A standout feature of Crustacean is its legendary secret kitchen, accessible only to certain chefs who can preserve the authenticity of family recipes. Dishes prepared here are delivered through a secret window, ensuring that the culinary secrets remain within the family. From this kitchen come the main courses that make up Crustacean’s culinary mastery for over 30 years.

The signature Dungeness crab, prepared with impeccable technique, reflects the seafood tradition of Jeddah by blending local and sourced ingredients, presenting a dish that's both indulgent and beautifully representative of the seaside locale.

The grilled tiger prawns served with Crustacean’s famous garlic noodles showcase the seafood’s quality and the noodles’ perfect texture and flavor.

The menu also caters to diverse palates with options like the salt and pepper calamari and the hearts of palm crispy calamari, which are a delight for both traditional and vegan diners, thanks to the thoughtful inclusion of spicy vegan aioli.

For updates and more information, check @crustacean_sa.

 


Botulism outbreak traced to mayonnaise at Riyadh restaurant

Updated 12 May 2024
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Botulism outbreak traced to mayonnaise at Riyadh restaurant

  • Saudi food authority discovers clostridium botulinum in Bon Tum brand product; ministry implements strict measures

RIYADH: The Ministry of Municipal, Rural Affairs and Housing announced on Saturday that a Saudi Food and Drug Authority laboratory test had found clostridium botulinum in a Bon Tum mayonnaise brand used by the Hamburgini food chain.

Since the bacterium was discovered in a Bon Tum factory, the ministry has collaborated with the SFDA and other authorities to enforce additional measures beyond those previously implemented.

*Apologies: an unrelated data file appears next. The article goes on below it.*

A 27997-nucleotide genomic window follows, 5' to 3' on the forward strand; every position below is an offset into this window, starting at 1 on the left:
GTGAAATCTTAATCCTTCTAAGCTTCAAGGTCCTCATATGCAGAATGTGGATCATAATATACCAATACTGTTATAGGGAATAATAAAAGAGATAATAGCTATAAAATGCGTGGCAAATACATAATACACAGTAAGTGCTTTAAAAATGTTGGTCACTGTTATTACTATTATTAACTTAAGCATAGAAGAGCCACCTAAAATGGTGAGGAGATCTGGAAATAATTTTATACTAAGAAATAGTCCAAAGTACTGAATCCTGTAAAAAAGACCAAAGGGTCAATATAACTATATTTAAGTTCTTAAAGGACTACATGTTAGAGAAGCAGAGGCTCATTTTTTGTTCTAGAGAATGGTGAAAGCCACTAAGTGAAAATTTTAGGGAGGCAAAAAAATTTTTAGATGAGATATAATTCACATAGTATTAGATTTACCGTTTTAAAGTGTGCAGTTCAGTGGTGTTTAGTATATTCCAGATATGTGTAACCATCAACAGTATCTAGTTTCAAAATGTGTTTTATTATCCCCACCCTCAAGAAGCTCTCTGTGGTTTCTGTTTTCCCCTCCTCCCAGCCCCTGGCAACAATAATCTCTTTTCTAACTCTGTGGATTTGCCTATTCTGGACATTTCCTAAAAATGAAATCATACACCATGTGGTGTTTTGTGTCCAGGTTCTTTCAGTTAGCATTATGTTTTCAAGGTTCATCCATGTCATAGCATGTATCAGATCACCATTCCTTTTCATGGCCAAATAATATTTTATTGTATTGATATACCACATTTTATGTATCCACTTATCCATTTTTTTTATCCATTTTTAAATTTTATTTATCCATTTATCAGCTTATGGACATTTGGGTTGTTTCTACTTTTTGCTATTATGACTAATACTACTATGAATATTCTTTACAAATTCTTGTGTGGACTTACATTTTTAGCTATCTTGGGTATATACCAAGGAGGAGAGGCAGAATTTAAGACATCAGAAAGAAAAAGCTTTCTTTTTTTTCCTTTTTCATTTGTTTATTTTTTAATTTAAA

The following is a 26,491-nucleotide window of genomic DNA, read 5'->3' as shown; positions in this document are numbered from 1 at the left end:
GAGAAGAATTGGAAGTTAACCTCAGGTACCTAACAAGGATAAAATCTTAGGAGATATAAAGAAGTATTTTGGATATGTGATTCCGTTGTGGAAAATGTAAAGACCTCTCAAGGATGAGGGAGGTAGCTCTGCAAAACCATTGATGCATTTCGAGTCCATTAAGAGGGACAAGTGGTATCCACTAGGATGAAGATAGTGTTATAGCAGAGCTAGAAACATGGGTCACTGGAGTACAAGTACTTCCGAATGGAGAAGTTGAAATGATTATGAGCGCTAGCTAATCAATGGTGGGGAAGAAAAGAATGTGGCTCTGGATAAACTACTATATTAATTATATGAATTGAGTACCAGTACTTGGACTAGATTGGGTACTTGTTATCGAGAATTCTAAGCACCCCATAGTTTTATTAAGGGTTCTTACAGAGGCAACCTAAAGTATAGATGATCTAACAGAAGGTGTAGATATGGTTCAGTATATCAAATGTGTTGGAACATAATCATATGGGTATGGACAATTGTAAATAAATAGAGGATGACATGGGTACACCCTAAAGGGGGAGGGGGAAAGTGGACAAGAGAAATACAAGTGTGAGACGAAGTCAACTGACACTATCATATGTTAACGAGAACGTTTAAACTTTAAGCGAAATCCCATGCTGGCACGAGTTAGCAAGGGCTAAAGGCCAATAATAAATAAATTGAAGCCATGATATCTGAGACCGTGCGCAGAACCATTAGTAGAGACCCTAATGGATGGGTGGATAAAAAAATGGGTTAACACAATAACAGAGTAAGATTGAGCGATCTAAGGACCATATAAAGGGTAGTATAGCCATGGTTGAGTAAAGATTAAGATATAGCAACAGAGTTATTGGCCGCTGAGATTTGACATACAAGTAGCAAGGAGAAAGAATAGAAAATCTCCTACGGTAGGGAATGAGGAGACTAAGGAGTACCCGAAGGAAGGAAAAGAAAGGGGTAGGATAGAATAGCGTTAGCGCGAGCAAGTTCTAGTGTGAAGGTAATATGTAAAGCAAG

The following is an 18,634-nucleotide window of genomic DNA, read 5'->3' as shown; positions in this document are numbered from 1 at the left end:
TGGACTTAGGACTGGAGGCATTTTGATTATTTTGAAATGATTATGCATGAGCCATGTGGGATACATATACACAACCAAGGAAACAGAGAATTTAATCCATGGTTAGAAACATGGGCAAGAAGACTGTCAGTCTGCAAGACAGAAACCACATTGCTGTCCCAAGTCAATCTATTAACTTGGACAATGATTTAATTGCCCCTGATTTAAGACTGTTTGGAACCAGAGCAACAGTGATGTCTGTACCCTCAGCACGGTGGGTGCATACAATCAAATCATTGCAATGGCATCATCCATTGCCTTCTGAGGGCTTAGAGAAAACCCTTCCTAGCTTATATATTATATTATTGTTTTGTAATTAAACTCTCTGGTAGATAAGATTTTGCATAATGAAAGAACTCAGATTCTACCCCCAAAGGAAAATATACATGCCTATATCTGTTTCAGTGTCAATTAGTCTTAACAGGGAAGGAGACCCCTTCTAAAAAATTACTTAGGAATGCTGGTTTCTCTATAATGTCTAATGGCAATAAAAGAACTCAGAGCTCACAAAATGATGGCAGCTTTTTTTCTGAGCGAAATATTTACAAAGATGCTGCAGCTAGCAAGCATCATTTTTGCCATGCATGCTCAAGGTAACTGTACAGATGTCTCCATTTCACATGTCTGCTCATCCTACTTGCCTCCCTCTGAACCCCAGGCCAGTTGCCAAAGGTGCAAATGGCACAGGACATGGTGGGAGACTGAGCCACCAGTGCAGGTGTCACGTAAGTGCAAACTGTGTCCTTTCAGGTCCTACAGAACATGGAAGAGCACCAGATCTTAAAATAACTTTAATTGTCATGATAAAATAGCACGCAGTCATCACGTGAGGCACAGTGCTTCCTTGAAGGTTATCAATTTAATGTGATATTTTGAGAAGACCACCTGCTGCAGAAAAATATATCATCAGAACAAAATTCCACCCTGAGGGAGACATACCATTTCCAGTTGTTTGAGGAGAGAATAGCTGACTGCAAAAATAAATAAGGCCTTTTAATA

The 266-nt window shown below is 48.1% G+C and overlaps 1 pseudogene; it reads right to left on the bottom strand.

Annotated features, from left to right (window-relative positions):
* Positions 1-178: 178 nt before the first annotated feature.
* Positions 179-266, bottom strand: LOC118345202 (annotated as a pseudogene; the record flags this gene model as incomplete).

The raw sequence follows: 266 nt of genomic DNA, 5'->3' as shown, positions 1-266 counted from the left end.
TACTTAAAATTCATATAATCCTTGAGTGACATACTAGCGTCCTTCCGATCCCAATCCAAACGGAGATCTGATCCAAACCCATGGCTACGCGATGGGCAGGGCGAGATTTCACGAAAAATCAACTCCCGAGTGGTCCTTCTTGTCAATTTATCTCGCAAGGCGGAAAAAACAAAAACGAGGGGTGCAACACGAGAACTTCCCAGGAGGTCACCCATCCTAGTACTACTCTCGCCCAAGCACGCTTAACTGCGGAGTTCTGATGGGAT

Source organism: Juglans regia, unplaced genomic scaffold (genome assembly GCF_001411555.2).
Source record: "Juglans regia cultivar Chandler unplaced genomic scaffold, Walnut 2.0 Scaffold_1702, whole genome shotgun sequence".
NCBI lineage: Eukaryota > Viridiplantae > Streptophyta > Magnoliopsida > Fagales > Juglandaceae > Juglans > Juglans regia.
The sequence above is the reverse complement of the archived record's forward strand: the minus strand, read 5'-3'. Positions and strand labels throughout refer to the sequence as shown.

These measures include suspending the distribution of the mayonnaise product and withdrawing it from markets and food facilities across all cities in the Kingdom. They also include halting operations at the factory in preparation for implementing statutory procedures.

The bacteria that caused a Botulism outbreak was discovered in a Bon tum factory.  (Supplied)

Any remaining quantities of the product at the factory across all batches and expiration dates have also been withdrawn, and all factory clients, including restaurants and food establishments, have been notified to dispose of any quantities they own.

The ministry has also issued instructions to continue the monitoring, investigation, and inspection campaigns across all cities of the Kingdom by municipalities and relevant authorities, ensuring the safety of food products provided to consumers.

Authorities have emphasized the importance of obtaining information from official sources and not being swayed by rumors and misinformation.

HIGHLIGHTS

• The botulism outbreak was first brought to light on April 27 when Riyadh municipality received a report of food poisoning cases linked to the Hamburgini restaurant chain.

• New measures undertaken by authorities include suspending the distribution of the Bon Tum mayonnaise product and withdrawal from markets and food facilities in the Kingdom.

• Any remaining quantities of the product at the factory across all batches and expiration dates have also been withdrawn.

• Authorities have emphasized the importance of obtaining information from official sources and not being swayed by rumors and misinformation.

Dr. Nezar Bahabri, infectious diseases consultant at the International Medical Center in Jeddah and the director of the Saudi Society of Medical Microbiology and Infectious Diseases in Jeddah, told Arab News that contracting illness through clostridium botulinum is very rare as it thrives in non-oxygenated (anaerobic) environments and is typically found in improperly preserved foods.

Dr. Nezar Bahabri, Infectious diseases consultant, International Medical Center

The bacterium produces a toxin that attacks the body’s nervous system, resulting in muscle weakness, blurred vision, difficulty speaking and swallowing, and eventually paralysis. Typically, the likelihood of exposure to this bacterium is low with modern food safety practices in place.

Bahabri said: “When this bacterium is ingested, and the toxin is released, symptoms will manifest within a few hours up to around two days.”